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A Robot Cockroach May One Day Save Your Life

A Robot Cockroach May One Day Save Your Life

October 26, 2016

Robotics & High-Tech

Excerpted from Haaretz — One day, Dr. David Zarrouk of BGU’s Department of Mechanical Engineering was doing a computer simulation of a robot cockroach he and his team were working on when he noticed something strange: the robot did not only go straight.

The robot roach is powered by a single motor with three legs on either side. This should mean the little robot shouldn’t be able to move any way other than straight ahead.

“Yet, from the very first step, it deviated from the straight and narrow,” says Dr. Zarrouk.

The researcher then repeated the experiment with a robot cockroach named 1Star, directing the legs on either side of the body to go at the same speed, and got the same unexpected results.

“My car has only one engine,” Dr. Zarrouk explains, “but I have another engine — my hands. Say the only input is the engine, without hands. The car will go straight all the time.”

So why then was this robot roach able to break away from its expected straight path? The answer has to do with the rigidity of the robot’s legs.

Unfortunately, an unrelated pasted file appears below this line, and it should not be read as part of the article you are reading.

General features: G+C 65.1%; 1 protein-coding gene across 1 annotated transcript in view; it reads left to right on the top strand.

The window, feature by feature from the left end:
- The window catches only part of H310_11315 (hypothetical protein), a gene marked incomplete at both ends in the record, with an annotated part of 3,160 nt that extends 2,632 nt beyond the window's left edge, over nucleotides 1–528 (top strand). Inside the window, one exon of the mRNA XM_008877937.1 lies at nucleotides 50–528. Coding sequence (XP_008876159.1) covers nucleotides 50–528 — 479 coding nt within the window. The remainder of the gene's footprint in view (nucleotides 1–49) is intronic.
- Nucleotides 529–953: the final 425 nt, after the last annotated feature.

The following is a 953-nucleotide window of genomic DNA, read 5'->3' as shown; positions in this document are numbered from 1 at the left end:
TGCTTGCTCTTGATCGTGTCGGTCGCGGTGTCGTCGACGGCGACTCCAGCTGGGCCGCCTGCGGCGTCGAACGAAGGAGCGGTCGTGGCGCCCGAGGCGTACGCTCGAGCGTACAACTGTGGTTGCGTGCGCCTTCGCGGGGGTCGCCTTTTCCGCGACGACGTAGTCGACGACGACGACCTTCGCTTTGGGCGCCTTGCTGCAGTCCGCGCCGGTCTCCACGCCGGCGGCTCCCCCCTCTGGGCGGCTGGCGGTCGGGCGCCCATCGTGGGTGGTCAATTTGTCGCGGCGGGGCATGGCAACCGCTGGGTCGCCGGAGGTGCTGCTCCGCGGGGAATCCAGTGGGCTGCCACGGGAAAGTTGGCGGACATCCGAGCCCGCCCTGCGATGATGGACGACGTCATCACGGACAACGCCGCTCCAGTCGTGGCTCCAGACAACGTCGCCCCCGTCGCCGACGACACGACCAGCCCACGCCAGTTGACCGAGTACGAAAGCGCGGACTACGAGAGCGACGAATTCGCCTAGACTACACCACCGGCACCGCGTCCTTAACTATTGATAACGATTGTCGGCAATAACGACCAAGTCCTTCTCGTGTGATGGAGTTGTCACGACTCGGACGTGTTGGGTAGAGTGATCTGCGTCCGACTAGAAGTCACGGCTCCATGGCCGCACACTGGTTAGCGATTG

“We discovered that the difference of rigidity between the sides can be manipulated,” Dr. Zarrouk says, resulting in the scientists being able to use acceleration and deceleration to manipulate the roach’s direction.

1Star is the creation of BGU and Stanford University, and the first robot to be maneuverable in this way using just one motor.

The implications of this discovery are vast. Armies of robot roaches could one day go into areas where humans can’t, like collapsed buildings where people may be trapped, or places where there may be harmful gas leaks.

“We shattered the myth. We proved that a robot can move forward, backward and turn with just one motor,” Dr. Zarrouk says.

“We believe our discovery will lead robotics in the direction of heightened performance with simpler mechanics.”